The move comes days after Rutgers University defensive tackle Eric LeGrand was left paralyzed from the neck down during a college game and several NFL players suffered head injuries.
Doctors fear LeGrand's spinal cord injury may be permanent.
"It's like he hit just wrong," Rutgers coach Greg Schiano said. "I really had a bad feeling, and when I got out there, it was exactly what I feared."
"If we talk about someone who has a completed spinal cord injury that does not improve in 72 hours that person won't recover," said Dr. Roy Vingan of the Hackensack University Medical Center where LeGrand is being treated.
On the pro teams, several players suffered possible concussions this weekend after deliberate helmet-to-helmet hits.
"These concussions as I saw it were head-to-head contact," Dr. Julian Bailes, chairman of neurosurgery at West Virginia University told "Good Morning America" today. "Deliberately targeting the other players head and that's really, really troubling that that's continuing."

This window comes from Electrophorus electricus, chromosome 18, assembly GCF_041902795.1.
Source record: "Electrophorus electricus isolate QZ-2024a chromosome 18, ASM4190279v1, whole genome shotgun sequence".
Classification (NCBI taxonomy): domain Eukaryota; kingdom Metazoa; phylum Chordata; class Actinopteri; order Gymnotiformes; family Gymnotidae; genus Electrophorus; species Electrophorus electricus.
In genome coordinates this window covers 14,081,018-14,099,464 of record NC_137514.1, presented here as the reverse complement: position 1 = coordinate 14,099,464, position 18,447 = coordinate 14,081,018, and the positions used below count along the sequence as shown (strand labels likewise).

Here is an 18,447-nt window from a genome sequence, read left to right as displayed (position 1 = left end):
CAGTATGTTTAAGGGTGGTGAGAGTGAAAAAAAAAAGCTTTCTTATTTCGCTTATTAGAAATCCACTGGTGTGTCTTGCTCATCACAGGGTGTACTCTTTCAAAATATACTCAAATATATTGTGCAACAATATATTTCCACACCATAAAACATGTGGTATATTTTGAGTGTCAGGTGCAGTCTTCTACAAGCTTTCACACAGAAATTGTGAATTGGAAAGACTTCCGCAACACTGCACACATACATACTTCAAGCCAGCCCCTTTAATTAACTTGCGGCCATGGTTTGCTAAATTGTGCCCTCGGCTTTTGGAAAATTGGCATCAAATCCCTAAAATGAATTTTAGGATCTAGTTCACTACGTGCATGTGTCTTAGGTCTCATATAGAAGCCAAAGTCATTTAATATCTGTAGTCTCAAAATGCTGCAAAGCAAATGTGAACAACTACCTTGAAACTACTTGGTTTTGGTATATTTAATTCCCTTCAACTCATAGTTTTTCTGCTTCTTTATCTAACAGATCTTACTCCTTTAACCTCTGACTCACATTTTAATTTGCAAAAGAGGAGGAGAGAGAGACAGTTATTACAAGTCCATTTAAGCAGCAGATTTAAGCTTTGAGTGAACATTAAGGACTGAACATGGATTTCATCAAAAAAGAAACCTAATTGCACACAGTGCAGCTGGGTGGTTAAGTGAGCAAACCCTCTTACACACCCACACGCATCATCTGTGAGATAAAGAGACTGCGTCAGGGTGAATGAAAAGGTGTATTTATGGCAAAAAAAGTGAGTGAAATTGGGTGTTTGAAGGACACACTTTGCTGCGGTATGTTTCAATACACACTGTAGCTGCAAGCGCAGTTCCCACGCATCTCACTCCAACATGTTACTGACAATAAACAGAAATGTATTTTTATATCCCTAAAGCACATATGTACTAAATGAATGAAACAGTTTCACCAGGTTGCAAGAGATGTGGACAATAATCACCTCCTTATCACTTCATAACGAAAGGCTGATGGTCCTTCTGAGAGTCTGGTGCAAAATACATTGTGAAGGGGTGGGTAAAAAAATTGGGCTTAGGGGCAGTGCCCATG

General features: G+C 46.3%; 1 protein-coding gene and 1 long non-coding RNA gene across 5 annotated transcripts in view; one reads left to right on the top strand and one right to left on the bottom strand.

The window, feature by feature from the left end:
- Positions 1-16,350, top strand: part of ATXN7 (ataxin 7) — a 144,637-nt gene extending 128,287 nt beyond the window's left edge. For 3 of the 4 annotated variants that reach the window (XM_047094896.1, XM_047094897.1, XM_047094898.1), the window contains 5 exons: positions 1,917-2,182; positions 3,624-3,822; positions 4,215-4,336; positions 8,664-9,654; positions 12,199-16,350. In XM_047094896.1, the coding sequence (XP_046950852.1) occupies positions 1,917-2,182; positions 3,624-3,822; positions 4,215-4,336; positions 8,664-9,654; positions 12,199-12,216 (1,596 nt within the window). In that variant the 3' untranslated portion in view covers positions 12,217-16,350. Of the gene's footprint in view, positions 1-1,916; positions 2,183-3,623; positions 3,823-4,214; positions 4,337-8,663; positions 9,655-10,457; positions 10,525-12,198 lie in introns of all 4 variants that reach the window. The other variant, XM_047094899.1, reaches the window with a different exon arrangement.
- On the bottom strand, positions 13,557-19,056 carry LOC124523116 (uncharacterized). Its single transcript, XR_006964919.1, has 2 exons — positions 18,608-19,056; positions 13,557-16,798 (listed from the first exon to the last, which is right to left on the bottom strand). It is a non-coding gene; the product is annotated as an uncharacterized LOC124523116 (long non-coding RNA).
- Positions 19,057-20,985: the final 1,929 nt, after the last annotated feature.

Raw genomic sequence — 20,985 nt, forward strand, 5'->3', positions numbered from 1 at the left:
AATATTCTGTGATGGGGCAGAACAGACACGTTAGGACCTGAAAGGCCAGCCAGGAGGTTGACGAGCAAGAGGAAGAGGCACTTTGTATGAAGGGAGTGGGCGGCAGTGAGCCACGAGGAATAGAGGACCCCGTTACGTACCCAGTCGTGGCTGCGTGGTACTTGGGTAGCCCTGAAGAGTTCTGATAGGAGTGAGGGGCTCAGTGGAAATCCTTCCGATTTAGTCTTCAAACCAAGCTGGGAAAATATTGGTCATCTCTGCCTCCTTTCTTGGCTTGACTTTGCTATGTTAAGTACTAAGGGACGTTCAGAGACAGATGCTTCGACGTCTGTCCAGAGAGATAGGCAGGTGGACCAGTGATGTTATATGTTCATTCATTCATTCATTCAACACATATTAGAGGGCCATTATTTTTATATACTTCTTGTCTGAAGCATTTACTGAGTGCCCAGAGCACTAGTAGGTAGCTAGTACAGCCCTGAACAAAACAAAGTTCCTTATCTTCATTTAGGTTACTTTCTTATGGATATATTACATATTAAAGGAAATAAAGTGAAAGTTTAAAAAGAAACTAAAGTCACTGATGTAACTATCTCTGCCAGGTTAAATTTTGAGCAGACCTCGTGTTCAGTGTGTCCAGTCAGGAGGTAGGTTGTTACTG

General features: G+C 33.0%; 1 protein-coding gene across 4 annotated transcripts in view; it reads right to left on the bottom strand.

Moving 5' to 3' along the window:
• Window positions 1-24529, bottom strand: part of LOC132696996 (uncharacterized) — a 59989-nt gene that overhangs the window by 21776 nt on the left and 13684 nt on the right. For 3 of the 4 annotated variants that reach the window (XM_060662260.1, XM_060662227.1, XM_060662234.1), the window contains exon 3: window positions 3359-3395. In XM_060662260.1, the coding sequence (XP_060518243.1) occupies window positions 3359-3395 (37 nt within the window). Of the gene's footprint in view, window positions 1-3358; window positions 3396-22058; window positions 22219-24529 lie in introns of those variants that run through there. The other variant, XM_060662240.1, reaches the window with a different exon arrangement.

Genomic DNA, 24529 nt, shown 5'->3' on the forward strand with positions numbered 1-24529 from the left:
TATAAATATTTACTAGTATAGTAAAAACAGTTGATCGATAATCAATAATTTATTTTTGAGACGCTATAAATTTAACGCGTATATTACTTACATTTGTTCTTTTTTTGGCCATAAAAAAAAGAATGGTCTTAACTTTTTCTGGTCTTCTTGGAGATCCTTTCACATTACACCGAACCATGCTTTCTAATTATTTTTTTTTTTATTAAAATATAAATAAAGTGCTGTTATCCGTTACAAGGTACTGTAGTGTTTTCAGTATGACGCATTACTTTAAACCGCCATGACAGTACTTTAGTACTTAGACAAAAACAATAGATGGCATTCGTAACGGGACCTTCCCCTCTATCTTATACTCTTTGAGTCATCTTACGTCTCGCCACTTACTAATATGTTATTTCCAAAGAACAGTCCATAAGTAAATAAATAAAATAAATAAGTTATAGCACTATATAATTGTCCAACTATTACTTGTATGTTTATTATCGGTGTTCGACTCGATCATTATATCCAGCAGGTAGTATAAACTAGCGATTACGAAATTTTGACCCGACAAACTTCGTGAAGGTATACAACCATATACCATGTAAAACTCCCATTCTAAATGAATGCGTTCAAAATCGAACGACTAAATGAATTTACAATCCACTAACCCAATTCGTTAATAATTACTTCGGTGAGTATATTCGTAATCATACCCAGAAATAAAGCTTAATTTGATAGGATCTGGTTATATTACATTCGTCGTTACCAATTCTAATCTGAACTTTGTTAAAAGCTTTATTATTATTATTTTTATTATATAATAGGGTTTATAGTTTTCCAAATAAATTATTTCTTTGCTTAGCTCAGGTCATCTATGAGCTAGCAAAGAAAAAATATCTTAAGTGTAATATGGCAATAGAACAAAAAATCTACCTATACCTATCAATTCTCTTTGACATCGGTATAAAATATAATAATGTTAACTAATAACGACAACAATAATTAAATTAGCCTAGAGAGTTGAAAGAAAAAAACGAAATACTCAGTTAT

The NFL's Ray Anderson called violent play like that "egregious" and "flagrant," in an interview with The Associated Press. Officials have promised to be more aggressive in penalizing players.
"Going forward there are certain hits that occurred that will be more susceptible to suspension," Anderson said.
Twelve players have already been fined this kind of play this year.
ESPN reported that an official announcement could come as early as Wednesday. The new policy could then go into effect for this weekend's games, "Good Morning America" contributor Erin Andrews said.
Former NFL Player Says 'Culture Change' Needed to Make Game Safer
But in a sport where the hard plays are rewarded with instant replays and fan enthusiasm, it may take more than just a crackdown.
"It has to be a culture change. Everyone has to buy in," Bailes said. "It has to start from the top down at the NFL level."
"I think this is a good plan if it comes to fruition this week," he said.
ESPN's Merrill Hodge, whose own career was cut short because of repeated concussions, applauded the NFL.
"Your helmet is used for protection. It is not a weapon," he said. "When you see it's deliberate, we need to suspend those guys and penalize them."
But, Andrews noted, some football officials don't see the sport as dangerous.
"I spoke with a few college coaches last night and I asked them, 'Do you think the game is too violent right now?' And all the coaches said, 'No,'" she said. "They feel like the equipment and the rules protected players."